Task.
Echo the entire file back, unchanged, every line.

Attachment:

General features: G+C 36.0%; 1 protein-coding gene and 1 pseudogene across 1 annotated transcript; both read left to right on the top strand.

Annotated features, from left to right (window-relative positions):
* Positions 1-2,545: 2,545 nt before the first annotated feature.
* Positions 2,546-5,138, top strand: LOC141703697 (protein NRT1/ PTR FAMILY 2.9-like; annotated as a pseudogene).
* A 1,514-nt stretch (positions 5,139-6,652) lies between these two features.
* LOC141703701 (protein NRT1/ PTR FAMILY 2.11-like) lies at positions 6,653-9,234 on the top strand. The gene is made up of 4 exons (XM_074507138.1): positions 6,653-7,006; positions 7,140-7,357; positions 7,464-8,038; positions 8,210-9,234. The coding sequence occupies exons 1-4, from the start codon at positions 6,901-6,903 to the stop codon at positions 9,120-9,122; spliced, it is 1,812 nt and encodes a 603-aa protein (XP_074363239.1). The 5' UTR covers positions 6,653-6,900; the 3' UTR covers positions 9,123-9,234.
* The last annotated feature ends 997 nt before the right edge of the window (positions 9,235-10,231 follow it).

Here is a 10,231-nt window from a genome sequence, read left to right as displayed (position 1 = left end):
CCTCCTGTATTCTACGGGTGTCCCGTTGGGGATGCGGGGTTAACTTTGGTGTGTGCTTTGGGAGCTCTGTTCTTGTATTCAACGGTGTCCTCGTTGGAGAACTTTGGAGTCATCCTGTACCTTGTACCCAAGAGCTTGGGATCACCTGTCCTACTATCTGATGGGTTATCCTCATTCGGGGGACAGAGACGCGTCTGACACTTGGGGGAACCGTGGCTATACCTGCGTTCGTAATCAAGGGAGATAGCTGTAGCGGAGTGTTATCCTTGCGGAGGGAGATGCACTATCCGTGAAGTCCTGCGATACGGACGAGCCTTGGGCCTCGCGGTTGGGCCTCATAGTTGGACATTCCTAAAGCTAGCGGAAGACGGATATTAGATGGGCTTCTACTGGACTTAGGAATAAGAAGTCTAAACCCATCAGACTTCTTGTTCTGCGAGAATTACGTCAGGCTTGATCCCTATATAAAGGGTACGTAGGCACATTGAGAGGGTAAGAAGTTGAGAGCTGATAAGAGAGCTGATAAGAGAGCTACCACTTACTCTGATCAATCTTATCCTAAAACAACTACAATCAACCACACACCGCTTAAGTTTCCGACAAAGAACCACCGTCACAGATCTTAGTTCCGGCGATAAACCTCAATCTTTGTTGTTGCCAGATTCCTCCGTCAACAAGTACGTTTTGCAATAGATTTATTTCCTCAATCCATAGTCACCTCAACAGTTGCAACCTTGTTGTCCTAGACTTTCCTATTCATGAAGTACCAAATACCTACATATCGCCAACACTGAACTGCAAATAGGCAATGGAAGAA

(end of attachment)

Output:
General features: G+C 36.0%; 1 protein-coding gene and 1 pseudogene across 1 annotated transcript; both read left to right on the top strand.

Annotated features, from left to right (window-relative positions):
* Positions 1-2,545: 2,545 nt before the first annotated feature.
* Positions 2,546-5,138, top strand: LOC141703697 (protein NRT1/ PTR FAMILY 2.9-like; annotated as a pseudogene).
* A 1,514-nt stretch (positions 5,139-6,652) lies between these two features.
* LOC141703701 (protein NRT1/ PTR FAMILY 2.11-like) lies at positions 6,653-9,234 on the top strand. The gene is made up of 4 exons (XM_074507138.1): positions 6,653-7,006; positions 7,140-7,357; positions 7,464-8,038; positions 8,210-9,234. The coding sequence occupies exons 1-4, from the start codon at positions 6,901-6,903 to the stop codon at positions 9,120-9,122; spliced, it is 1,812 nt and encodes a 603-aa protein (XP_074363239.1). The 5' UTR covers positions 6,653-6,900; the 3' UTR covers positions 9,123-9,234.
* The last annotated feature ends 997 nt before the right edge of the window (positions 9,235-10,231 follow it).

Here is a 10,231-nt window from a genome sequence, read left to right as displayed (position 1 = left end):
CCTCCTGTATTCTACGGGTGTCCCGTTGGGGATGCGGGGTTAACTTTGGTGTGTGCTTTGGGAGCTCTGTTCTTGTATTCAACGGTGTCCTCGTTGGAGAACTTTGGAGTCATCCTGTACCTTGTACCCAAGAGCTTGGGATCACCTGTCCTACTATCTGATGGGTTATCCTCATTCGGGGGACAGAGACGCGTCTGACACTTGGGGGAACCGTGGCTATACCTGCGTTCGTAATCAAGGGAGATAGCTGTAGCGGAGTGTTATCCTTGCGGAGGGAGATGCACTATCCGTGAAGTCCTGCGATACGGACGAGCCTTGGGCCTCGCGGTTGGGCCTCATAGTTGGACATTCCTAAAGCTAGCGGAAGACGGATATTAGATGGGCTTCTACTGGACTTAGGAATAAGAAGTCTAAACCCATCAGACTTCTTGTTCTGCGAGAATTACGTCAGGCTTGATCCCTATATAAAGGGTACGTAGGCACATTGAGAGGGTAAGAAGTTGAGAGCTGATAAGAGAGCTGATAAGAGAGCTACCACTTACTCTGATCAATCTTATCCTAAAACAACTACAATCAACCACACACCGCTTAAGTTTCCGACAAAGAACCACCGTCACAGATCTTAGTTCCGGCGATAAACCTCAATCTTTGTTGTTGCCAGATTCCTCCGTCAACAAGTACGTTTTGCAATAGATTTATTTCCTCAATCCATAGTCACCTCAACAGTTGCAACCTTGTTGTCCTAGACTTTCCTATTCATGAAGTACCAAATACCTACATATCGCCAACACTGAACTGCAAATAGGCAATGGAAGAA